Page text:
Root="HKLM"
                      Key="SOFTWARE\MyCompany\MyProduct"
                      Name="DatabaseDomain"
                      Type="raw" />
    </Property>
    <SetProperty Id="DATABASEDOMAIN" After="AppSearch" Value="[SAVED_DATABASEDOMAIN]" Sequence="ui">
      <![CDATA[SAVED_DATABASEDOMAIN]]>
    </SetProperty>
  </Product>
 
  <Fragment>
    <Directory Id="TARGETDIR" Name="SourceDir">
      <Directory Id="ProgramFiles64Folder">
        <Directory Id="MyFolder" Name="MyFolder">
          <Directory Id="INSTALLFOLDER" Name="MyProduct">
            <Component Id="InstallFolderComponent" Guid="c5ccddcc-8442-49e8-aa17-59f84feb4deb">
              <RegistryKey
                Root="HKLM"
                Key="SOFTWARE\MyCompany\MyProduct"
                >
                <RegistryValue Id="DatabaseDomain"
                               Action="write"
                               Type="string"
                               Name="DatabaseDomain"
                               Value="[DATABASEDOMAIN]" />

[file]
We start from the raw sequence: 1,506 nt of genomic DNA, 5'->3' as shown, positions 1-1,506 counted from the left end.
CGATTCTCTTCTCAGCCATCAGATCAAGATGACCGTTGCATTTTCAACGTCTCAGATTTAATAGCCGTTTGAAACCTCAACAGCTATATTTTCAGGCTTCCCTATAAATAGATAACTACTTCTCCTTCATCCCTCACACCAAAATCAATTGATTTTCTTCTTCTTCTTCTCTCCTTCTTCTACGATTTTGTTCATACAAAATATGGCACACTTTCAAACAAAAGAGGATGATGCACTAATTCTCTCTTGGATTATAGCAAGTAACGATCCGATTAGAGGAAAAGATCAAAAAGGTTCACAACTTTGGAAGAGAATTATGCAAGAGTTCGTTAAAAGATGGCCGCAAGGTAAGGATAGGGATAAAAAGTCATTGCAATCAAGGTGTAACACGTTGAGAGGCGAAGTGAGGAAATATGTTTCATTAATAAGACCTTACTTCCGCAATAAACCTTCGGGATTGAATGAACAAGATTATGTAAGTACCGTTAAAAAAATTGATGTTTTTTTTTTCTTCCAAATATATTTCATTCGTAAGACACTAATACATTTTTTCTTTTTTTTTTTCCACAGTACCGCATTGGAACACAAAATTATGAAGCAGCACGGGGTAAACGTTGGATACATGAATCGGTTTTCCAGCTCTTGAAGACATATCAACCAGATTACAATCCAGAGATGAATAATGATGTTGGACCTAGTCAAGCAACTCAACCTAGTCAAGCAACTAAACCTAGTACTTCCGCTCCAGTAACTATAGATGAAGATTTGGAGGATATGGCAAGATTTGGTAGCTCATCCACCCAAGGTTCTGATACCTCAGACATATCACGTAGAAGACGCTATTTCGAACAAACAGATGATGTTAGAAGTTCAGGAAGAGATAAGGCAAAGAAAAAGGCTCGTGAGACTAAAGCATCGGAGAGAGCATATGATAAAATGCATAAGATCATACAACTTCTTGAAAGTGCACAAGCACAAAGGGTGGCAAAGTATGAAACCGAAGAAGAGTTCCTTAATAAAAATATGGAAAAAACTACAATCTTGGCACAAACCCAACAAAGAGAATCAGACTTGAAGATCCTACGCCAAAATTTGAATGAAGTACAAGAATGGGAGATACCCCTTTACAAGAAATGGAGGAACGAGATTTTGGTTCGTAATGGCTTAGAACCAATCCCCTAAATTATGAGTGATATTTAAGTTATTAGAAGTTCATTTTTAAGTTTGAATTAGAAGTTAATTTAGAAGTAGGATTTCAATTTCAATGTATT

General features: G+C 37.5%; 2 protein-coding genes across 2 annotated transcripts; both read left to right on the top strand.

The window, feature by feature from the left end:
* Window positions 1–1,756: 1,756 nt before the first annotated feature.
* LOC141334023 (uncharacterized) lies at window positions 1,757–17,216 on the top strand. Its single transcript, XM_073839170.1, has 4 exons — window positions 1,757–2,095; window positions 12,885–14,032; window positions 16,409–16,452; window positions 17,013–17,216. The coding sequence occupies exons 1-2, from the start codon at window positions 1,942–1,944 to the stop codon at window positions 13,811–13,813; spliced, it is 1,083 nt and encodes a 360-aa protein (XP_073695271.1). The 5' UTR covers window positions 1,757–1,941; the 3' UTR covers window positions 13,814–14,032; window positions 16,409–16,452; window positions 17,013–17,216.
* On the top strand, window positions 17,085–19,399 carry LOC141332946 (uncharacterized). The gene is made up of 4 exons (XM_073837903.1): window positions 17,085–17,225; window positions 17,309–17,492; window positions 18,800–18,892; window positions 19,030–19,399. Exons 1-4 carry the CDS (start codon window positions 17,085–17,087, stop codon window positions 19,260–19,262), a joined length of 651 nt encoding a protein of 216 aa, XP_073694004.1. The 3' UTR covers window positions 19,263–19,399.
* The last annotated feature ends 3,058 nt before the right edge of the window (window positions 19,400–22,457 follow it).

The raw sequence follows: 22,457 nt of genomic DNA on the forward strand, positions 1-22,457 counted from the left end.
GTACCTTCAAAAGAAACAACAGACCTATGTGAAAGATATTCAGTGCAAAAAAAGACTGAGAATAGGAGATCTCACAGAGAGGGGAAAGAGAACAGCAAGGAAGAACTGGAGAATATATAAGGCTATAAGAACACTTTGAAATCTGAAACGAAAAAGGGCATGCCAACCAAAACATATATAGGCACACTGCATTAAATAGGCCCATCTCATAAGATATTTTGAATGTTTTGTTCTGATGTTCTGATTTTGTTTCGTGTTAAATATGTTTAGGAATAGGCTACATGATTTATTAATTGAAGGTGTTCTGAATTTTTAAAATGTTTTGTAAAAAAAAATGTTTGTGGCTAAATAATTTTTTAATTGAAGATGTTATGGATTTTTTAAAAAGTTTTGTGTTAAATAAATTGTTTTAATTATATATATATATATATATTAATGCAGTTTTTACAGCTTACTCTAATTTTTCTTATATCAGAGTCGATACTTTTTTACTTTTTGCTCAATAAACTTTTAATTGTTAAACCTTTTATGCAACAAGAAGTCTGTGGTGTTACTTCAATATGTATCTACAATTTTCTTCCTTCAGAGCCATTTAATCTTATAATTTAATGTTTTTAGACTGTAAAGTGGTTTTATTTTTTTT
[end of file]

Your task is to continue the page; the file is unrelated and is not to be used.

</RegistryKey>
              <CreateFolder/>
            </Component>
          </Directory>
        </Directory>
      </Directory>
    </Directory>
  </Fragment>
</Wix>

This is what happens:
  1. We search in the registry and set the value for DATABASEDOMAIN_SAVED.
  2. We set the DATABASEDOMAIN value from the DATABASEDOMAIN_SAVED value, if that is set. Note that Sequence is set to "ui". This is very important, as the default value is "both". In my case I spent hours to figure out why the values were written in the registry, but then would never change again. It was because there are two sequences: "ui" and "execute". The code would read the value from the registry, the user would then change the values, then, right before installing anything, the value would be read from the registry AGAIN and would overwrite the user input.